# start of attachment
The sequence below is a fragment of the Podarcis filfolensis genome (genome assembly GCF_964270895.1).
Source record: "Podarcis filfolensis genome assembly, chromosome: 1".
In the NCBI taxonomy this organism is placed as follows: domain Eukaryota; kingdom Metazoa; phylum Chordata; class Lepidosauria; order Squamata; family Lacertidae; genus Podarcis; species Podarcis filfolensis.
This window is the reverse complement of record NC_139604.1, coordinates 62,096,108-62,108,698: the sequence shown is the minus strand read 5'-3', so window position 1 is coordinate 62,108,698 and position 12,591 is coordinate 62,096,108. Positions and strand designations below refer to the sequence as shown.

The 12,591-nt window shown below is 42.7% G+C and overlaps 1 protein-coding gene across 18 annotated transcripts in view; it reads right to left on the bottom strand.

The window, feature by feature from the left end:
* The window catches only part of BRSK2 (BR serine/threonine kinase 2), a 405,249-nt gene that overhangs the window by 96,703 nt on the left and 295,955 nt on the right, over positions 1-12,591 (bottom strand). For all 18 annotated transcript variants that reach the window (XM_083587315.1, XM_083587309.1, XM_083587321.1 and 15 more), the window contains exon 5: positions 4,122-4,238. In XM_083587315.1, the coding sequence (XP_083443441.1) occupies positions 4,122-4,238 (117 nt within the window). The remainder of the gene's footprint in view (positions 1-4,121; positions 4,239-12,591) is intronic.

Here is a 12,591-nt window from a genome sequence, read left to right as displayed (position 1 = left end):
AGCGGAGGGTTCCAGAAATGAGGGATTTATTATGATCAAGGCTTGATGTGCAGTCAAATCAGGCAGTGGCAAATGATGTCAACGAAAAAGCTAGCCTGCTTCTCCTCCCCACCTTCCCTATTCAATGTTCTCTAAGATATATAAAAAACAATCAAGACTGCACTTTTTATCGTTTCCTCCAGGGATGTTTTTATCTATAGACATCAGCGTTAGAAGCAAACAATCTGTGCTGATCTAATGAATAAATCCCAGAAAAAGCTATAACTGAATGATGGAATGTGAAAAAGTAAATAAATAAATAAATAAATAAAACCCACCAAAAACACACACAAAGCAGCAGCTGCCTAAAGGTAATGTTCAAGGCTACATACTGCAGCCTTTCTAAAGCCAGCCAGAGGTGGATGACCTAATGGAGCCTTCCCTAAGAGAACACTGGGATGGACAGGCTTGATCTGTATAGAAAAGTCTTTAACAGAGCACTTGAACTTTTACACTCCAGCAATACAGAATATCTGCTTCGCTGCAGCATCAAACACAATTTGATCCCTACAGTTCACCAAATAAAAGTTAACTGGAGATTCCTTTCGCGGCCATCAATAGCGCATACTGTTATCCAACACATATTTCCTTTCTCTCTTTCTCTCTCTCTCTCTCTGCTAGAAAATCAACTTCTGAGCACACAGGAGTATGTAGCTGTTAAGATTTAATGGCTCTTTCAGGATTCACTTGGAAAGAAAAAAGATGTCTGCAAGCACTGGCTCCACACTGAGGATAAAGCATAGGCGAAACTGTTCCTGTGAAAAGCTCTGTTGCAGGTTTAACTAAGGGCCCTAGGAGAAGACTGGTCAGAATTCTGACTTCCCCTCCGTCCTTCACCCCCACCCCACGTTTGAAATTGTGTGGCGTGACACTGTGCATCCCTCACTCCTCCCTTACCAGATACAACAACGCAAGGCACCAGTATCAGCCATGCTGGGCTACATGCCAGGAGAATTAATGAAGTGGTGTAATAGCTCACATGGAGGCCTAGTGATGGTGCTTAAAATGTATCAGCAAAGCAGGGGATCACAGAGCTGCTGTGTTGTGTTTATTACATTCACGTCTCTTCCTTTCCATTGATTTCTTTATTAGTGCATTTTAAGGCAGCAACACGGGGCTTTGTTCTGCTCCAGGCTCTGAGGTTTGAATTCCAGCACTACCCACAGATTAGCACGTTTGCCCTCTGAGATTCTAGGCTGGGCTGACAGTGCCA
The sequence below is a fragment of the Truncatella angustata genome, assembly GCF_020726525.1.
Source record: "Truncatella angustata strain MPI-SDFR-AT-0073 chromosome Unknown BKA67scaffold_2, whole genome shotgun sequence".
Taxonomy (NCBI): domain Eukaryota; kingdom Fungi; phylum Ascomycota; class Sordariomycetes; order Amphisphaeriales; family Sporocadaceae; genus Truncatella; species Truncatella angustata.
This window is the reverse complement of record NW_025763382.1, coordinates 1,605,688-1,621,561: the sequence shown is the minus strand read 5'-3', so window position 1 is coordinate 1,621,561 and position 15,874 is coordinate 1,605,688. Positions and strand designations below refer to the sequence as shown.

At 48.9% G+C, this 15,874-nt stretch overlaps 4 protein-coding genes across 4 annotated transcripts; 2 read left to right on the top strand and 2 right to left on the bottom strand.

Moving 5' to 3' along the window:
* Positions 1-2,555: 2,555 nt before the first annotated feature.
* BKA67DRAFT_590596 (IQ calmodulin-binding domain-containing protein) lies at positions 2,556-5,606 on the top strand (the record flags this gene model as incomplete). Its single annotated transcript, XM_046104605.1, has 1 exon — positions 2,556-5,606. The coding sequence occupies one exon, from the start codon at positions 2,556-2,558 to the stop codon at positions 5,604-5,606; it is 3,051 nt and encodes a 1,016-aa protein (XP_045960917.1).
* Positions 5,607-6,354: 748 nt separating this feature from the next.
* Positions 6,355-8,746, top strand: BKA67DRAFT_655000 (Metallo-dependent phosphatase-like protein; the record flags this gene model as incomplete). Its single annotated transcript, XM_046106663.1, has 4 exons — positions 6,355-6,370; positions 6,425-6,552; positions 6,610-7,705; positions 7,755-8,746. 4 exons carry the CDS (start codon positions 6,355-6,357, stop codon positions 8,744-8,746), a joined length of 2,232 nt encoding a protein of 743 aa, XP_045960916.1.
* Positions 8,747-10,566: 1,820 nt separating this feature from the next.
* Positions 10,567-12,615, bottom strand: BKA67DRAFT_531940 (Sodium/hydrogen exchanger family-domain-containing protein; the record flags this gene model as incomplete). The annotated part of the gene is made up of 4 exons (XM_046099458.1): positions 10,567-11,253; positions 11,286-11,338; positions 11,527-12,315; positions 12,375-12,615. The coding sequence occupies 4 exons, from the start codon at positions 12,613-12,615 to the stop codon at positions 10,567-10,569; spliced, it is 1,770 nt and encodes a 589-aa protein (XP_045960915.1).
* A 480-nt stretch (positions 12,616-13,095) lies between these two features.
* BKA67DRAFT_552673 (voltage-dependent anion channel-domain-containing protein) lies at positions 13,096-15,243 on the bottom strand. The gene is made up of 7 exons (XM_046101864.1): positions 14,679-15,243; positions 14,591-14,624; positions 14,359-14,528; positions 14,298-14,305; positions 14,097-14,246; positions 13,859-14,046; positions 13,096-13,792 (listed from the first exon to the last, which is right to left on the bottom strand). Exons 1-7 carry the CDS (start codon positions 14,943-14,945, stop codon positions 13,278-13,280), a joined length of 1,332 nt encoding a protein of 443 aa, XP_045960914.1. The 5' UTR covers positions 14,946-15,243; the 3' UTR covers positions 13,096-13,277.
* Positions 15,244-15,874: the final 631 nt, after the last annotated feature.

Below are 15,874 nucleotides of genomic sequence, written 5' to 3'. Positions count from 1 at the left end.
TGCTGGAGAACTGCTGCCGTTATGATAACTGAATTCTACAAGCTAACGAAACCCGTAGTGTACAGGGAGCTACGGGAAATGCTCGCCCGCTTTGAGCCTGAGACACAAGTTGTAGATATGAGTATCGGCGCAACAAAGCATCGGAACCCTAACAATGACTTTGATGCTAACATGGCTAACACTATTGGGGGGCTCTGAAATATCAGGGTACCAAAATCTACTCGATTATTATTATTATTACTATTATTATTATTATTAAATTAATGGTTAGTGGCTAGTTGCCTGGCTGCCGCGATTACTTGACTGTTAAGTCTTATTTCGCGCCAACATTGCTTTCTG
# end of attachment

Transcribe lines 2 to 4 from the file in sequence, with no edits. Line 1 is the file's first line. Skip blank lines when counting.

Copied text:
Source record: "Podarcis filfolensis genome assembly, chromosome: 1".
In the NCBI taxonomy this organism is placed as follows: domain Eukaryota; kingdom Metazoa; phylum Chordata; class Lepidosauria; order Squamata; family Lacertidae; genus Podarcis; species Podarcis filfolensis.
This window is the reverse complement of record NC_139604.1, coordinates 62,096,108-62,108,698: the sequence shown is the minus strand read 5'-3', so window position 1 is coordinate 62,108,698 and position 12,591 is coordinate 62,096,108. Positions and strand designations below refer to the sequence as shown.